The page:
Conceptually, its similar to

[1,2,3].map { it * 2 }.each { println it }

Or in a unix shell

cat file | grep x | echo

Or perhaps something more reactive streams ish.

In any case, its re-arranging the function call order to visually be in the order that it actually happens, rather than inside out, as is "normal"

You could imagine the above chained method calls (which is given to us by extension methods on groovy collections) as something more generic using this form.  Imagine that we have a new collection type, not implementing the java collections api (like one of the dodgy SAX libraries or something). You can't do the method chaining transformation above.  What you want to do is to arrange a pipeline of function calls.

Instead of having to do something contrived like

printIt(timesTwo([1,2,3]))

You could do something more like

[1,2,3] => timesTwo => printIt

So, with "generic" methods, unattached to any types via extension methods, you gain much of the same benefit as method chained transforms on Collections, but everywhere.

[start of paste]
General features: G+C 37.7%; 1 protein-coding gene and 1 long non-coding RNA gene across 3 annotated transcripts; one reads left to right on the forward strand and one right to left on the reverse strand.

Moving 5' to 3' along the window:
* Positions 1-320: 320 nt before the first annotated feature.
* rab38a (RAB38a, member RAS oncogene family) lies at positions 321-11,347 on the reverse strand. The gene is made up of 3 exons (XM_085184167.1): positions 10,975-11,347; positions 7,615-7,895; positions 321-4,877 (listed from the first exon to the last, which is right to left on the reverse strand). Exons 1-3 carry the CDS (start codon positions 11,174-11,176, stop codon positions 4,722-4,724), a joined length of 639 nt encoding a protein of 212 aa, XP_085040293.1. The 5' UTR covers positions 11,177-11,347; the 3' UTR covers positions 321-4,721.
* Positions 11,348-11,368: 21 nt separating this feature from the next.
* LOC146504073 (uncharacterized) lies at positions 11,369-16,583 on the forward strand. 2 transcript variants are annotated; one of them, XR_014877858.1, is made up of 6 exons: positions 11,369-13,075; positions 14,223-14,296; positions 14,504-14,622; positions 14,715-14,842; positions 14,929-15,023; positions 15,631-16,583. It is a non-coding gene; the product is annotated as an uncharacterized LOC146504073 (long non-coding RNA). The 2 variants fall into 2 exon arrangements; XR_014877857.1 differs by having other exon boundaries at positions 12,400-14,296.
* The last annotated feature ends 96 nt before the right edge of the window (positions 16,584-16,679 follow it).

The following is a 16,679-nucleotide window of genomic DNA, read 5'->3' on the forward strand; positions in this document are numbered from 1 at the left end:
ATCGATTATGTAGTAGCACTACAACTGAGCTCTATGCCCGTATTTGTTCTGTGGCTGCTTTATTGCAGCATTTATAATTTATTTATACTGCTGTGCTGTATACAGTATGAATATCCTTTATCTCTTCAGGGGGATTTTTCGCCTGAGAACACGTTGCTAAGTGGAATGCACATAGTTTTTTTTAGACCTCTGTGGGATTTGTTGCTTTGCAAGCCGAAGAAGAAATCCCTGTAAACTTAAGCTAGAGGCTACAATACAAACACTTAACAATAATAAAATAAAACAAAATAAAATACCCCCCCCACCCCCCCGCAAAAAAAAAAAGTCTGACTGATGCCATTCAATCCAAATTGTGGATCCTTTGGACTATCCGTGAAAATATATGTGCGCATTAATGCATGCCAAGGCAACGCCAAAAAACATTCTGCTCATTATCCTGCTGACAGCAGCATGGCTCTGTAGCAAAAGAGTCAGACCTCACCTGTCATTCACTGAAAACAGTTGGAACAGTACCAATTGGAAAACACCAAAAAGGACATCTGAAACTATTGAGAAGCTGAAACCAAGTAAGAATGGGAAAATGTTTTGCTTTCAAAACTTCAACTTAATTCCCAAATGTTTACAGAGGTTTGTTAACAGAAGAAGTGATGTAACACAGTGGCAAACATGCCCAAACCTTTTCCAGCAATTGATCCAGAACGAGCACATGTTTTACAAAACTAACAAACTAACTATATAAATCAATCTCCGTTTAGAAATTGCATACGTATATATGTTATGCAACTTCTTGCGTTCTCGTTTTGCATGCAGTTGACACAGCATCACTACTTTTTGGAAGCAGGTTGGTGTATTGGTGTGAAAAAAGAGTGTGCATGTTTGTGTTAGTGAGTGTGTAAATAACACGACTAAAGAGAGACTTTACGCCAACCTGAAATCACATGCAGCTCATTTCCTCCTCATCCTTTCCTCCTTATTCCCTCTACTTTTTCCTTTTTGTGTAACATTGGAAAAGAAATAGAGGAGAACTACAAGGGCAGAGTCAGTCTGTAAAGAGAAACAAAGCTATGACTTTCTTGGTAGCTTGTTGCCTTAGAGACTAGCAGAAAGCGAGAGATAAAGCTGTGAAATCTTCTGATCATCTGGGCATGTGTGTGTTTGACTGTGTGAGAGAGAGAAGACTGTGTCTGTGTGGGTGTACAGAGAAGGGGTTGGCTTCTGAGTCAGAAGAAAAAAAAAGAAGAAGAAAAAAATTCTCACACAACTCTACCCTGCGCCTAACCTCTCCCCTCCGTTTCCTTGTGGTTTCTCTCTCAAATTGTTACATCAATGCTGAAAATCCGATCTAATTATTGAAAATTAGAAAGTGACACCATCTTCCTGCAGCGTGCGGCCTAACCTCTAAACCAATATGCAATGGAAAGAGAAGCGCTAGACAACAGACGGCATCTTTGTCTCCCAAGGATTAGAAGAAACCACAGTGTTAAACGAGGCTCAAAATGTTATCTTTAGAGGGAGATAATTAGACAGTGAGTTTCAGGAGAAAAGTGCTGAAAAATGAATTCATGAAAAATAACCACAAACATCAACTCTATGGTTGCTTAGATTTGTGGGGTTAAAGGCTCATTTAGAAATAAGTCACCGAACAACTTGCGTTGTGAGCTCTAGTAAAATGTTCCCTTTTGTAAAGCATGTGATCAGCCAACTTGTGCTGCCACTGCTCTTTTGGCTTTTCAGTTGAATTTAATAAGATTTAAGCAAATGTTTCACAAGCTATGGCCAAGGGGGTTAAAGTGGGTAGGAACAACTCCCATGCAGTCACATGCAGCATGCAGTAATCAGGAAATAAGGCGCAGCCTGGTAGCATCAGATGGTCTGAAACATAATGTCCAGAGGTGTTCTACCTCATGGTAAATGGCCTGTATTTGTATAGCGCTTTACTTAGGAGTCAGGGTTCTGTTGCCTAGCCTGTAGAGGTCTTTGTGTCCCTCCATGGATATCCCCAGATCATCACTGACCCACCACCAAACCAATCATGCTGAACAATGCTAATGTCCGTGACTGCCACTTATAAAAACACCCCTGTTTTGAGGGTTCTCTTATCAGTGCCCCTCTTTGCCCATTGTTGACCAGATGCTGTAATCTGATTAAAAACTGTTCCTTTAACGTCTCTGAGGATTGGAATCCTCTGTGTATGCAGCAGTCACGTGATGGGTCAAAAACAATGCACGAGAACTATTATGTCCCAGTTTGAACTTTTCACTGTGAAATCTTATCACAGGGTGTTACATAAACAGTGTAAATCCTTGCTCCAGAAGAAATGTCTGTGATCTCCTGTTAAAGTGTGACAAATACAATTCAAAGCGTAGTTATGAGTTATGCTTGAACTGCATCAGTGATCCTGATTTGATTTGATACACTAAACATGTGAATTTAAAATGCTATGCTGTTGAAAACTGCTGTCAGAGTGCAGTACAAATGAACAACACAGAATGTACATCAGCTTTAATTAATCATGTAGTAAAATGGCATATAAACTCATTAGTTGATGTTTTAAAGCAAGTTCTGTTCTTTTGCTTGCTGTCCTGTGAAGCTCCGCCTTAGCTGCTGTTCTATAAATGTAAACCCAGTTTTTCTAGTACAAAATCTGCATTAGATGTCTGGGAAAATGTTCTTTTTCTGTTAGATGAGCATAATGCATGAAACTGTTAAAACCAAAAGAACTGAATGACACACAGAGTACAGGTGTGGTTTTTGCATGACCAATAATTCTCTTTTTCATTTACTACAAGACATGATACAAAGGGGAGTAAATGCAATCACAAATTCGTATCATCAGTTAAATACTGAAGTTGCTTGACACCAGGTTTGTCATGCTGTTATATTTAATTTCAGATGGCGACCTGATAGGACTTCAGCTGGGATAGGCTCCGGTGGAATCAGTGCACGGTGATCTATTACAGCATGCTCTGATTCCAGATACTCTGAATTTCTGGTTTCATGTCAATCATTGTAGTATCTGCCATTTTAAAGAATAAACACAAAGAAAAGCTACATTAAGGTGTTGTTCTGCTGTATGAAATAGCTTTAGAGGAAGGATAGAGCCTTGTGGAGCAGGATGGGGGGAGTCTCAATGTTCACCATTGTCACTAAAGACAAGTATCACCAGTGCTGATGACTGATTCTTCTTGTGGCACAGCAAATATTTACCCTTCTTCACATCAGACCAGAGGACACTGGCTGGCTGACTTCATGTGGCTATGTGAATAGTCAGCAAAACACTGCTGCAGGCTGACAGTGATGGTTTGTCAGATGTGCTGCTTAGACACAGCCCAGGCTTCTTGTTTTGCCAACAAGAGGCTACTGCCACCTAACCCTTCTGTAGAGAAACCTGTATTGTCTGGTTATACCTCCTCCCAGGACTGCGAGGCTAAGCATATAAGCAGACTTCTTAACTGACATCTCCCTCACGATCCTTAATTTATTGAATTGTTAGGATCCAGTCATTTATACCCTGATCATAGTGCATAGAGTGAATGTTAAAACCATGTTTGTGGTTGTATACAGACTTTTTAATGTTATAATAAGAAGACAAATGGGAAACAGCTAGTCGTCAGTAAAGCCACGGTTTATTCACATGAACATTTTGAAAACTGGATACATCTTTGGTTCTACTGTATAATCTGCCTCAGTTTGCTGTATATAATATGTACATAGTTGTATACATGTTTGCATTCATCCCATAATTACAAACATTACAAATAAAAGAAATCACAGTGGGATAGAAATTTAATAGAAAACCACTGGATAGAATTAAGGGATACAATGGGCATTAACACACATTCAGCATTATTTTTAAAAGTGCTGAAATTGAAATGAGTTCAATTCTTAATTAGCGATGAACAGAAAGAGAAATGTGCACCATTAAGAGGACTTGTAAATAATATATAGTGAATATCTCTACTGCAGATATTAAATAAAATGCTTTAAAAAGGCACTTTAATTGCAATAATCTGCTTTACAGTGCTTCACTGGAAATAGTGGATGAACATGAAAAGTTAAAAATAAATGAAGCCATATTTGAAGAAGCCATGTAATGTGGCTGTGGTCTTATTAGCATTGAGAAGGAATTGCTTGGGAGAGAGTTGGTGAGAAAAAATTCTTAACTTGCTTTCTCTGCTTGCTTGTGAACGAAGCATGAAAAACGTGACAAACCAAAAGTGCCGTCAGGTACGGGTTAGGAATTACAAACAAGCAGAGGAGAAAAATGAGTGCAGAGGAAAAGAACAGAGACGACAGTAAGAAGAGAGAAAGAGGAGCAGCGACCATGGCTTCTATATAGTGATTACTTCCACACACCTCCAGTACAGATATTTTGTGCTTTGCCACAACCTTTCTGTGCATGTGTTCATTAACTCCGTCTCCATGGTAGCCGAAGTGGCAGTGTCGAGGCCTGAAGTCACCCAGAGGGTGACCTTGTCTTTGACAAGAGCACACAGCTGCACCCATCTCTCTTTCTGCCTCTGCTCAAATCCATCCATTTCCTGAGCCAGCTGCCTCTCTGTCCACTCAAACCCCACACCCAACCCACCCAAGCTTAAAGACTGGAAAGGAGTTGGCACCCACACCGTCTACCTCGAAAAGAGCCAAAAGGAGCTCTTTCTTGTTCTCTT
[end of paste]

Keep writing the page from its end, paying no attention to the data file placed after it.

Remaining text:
So, I'm certainly a fan of something like this, even if the fat arrow syntax might not be the best/ one I'd choose necessarily. 

Personally, I'd like a " | ", if it can be made to fit in somehow, as thats a very familiar syntax for the concept from the shell world

David.






On 25 February 2018 at 14:17, mg <[hidden email]> wrote:
Intuitively the => arrow-operators point in the wrong direction, since I feel foo gets applied to x, etc...

How would additional arguments to an intermediate function be handled in this syntax ?

-------- Ursprüngliche Nachricht --------
Von: "Daniel.Sun" <[hidden email]>
Datum: 25.02.18 14:38 (GMT+01:00)
Betreff: [GEP] Concatenative Method Calls

Hi all,

     I propose to introduce Concatenative Method Calls to Groovy. It can
make code more readable, for example:

Currently we write method calls like:
y = foo(x)
z = bar(y)
w = baz(z)
OR
w = baz(bar(foo(x)))

Concatenative Method Calls(inspired by [1]):
w = x => foo => bar => baz

      Any thoughts?

Cheers,
Daniel.Sun
[1] https://en.m.wikipedia.org/wiki/Concatenative_programming_language



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Re: [GEP] Concatenative Method Calls

Jesper Steen Møller
In reply to this post by Daniel.Sun